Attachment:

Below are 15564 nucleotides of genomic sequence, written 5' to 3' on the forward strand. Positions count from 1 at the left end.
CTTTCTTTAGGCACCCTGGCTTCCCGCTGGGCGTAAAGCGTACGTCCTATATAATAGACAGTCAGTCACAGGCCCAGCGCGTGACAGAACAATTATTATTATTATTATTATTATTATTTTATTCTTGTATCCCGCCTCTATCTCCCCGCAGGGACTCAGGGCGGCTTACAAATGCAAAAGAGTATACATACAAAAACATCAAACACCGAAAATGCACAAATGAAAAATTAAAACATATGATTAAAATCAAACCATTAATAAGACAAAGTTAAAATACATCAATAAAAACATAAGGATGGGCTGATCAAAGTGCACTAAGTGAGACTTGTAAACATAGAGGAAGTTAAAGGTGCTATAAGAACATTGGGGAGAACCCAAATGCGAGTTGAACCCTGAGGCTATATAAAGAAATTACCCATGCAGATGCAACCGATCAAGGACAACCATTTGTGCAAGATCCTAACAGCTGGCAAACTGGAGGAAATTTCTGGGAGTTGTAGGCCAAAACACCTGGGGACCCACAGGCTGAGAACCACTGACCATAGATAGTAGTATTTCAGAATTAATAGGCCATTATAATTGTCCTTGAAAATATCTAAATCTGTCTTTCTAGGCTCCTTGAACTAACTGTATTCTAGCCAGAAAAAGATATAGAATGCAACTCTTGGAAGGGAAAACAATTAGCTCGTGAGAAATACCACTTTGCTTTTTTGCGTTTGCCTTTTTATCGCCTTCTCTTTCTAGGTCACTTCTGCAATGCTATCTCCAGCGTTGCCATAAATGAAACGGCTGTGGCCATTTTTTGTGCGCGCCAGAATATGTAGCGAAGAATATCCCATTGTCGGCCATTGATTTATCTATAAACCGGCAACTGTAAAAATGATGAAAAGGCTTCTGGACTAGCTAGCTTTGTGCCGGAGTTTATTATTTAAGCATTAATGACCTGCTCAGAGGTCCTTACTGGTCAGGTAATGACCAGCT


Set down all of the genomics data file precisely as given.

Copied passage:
Below are 15564 nucleotides of genomic sequence, written 5' to 3' on the forward strand. Positions count from 1 at the left end.
CTTTCTTTAGGCACCCTGGCTTCCCGCTGGGCGTAAAGCGTACGTCCTATATAATAGACAGTCAGTCACAGGCCCAGCGCGTGACAGAACAATTATTATTATTATTATTATTATTATTTTATTCTTGTATCCCGCCTCTATCTCCCCGCAGGGACTCAGGGCGGCTTACAAATGCAAAAGAGTATACATACAAAAACATCAAACACCGAAAATGCACAAATGAAAAATTAAAACATATGATTAAAATCAAACCATTAATAAGACAAAGTTAAAATACATCAATAAAAACATAAGGATGGGCTGATCAAAGTGCACTAAGTGAGACTTGTAAACATAGAGGAAGTTAAAGGTGCTATAAGAACATTGGGGAGAACCCAAATGCGAGTTGAACCCTGAGGCTATATAAAGAAATTACCCATGCAGATGCAACCGATCAAGGACAACCATTTGTGCAAGATCCTAACAGCTGGCAAACTGGAGGAAATTTCTGGGAGTTGTAGGCCAAAACACCTGGGGACCCACAGGCTGAGAACCACTGACCATAGATAGTAGTATTTCAGAATTAATAGGCCATTATAATTGTCCTTGAAAATATCTAAATCTGTCTTTCTAGGCTCCTTGAACTAACTGTATTCTAGCCAGAAAAAGATATAGAATGCAACTCTTGGAAGGGAAAACAATTAGCTCGTGAGAAATACCACTTTGCTTTTTTGCGTTTGCCTTTTTATCGCCTTCTCTTTCTAGGTCACTTCTGCAATGCTATCTCCAGCGTTGCCATAAATGAAACGGCTGTGGCCATTTTTTGTGCGCGCCAGAATATGTAGCGAAGAATATCCCATTGTCGGCCATTGATTTATCTATAAACCGGCAACTGTAAAAATGATGAAAAGGCTTCTGGACTAGCTAGCTTTGTGCCGGAGTTTATTATTTAAGCATTAATGACCTGCTCAGAGGTCCTTACTGGTCAGGTAATGACCAGCT